Women defy rules in Somalia to play foot­ball

Viet Nam News - - LIFE&STYLE -

MO­GADISHU — Shortly af­ter sun­rise, a group of young women ar­rives at a foot­ball pitch in Mo­gadishu, where they shrug off their hi­jabs – some chang­ing un­derneath the bil­low­ing veil – to re­veal their team kit.

Young So­mali men stand nearby, some dis­ap­prov­ing but all watch­ing closely, as the women jog up and down, drib­ble a wornout ball be­tween colour­ful cones and do sit-ups, less than 200 me­tres from a heav­ily guarded se­cu­rity check­point.

The sight of young women play­ing foot­ball is highly un­usual in Somalia, due to so­ci­etal pres­sures as well as fear of Al-Shabaab.

The Al-Qaida-linked Is­lamist group launches reg­u­lar at­tacks in Mo­gadishu and con­sid­ers forms of en­ter­tain­ment, such as foot­ball, to be evil, worse still if women are in­volved.

“It is ob­vi­ous that we are scared de­spite the fact that we put on heavy clothes over our shorts and T-shirts (un­til) we get to the pitch. It is very dif­fi­cult to walk nor­mally with sports clothes – we never wear sports cloth­ing in so­ci­ety,” said Hibaq Ab­dukadir, 20, one of the foot­ball play­ers.

She is among 60 girls, who have signed up to train at the Golden Girls Cen­tre in Mo­gadishu, Somalia’s first fe­male foot­ball club.

Mo­hamed Abukar Ali, the 28year-old co­founder of the cen­tre, said he was in­spired to cre­ate the club af­ter he re­alised that Somalia had no fe­male foot­ball play­ers.

“We are ... try­ing to make these girls the first So­mali fe­male foot­ball pro­fes­sion­als,” he said.

How­ever this is not an easy task.

“When the girls have to at­tend train­ing ses­sions, we have to or­gan­ise to pick them up and bring them here and back home af­ter the ses­sion be­cause they are girls and we think about their se­cu­rity,” said Ali.

“There are so many chal­lenges, from se­cu­rity to lack of re­sources ... but that will not de­ter our am­bi­tion to es­tab­lish fe­male foot­ball clubs in this coun­try,” he said. “We be­lieve it is the right time and we should have the courage to think dif­fer­ently.”

Many of the girls who have joined the club said they had al­ways wanted to try play­ing foot­ball but never had the op­por­tu­nity.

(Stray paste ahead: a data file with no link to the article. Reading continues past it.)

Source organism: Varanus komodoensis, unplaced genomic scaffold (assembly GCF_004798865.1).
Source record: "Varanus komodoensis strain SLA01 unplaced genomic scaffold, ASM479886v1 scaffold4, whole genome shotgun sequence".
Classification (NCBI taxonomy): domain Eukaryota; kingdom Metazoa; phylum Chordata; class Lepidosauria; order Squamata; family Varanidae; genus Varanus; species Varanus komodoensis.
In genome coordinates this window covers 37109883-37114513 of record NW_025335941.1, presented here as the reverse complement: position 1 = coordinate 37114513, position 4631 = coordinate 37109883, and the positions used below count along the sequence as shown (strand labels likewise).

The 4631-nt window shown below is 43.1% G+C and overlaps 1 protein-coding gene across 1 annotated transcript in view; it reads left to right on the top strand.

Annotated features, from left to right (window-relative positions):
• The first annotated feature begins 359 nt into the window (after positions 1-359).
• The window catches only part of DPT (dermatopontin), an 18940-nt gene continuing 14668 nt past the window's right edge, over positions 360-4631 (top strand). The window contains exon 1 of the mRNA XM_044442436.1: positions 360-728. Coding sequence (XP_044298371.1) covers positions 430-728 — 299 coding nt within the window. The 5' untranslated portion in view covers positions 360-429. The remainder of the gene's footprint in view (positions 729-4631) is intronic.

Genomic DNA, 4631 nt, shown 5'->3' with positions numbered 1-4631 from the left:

“I have been play­ing foot­ball for seven months, but my fam­ily has only known about it for two months,” said So­had Mo­hamed, 19.

“I used to dodge my mother about where I was go­ing be­cause she would not al­low me to play foot­ball, but at least my mum is okay with it now, even though the rest of my fam­ily is not happy.”

In Somalia, it is ta­boo for women to ap­pear in pub­lic dressed in shorts, trousers or Tshirts, with Is­lamic schol­ars say­ing sports cloth­ing is not ap­pro­pri­ate Is­lamic dress for women.

The play­ers wear tights un­derneath their baggy shorts, and cover their hair, but still face crit­i­cism for their dress.

“I come to watch them train but frankly speak­ing, I would not be happy to see my sis­ter do­ing it, this is not good in so­ci­ety’s eyes be­cause they look naked,” said Yusuf Ab­di­rah­man, who lives near the soc­cer field.

Mo­hamed Yahye, an­other on­looker, is happy to see women play­ing foot­ball but is also con­cerned about how they are dressed.

“I think there is noth­ing wrong with women play­ing foot­ball, the only thing they should change is the dress code, they need to wear some­thing that is not slim-fit­ting. But as long as their body is not seen, they are in line with the Is­lamic dress codes,” he said.

How­ever the Golden Girls are not fazed.

“My am­bi­tion is so high that I aim for the same progress as those fe­male foot­ballers who play for Barcelona,” said Ab­dukadir. — AFP

Game chang­ers: So­mali foot­ball play­ers of Golden Girls Foot­ball Cen­tre, Somalia’s first fe­male soc­cer club, at­tend their train­ing ses­sion at Toyo sta­dium in Mo­gadishu, on March 5. — AFP Photo

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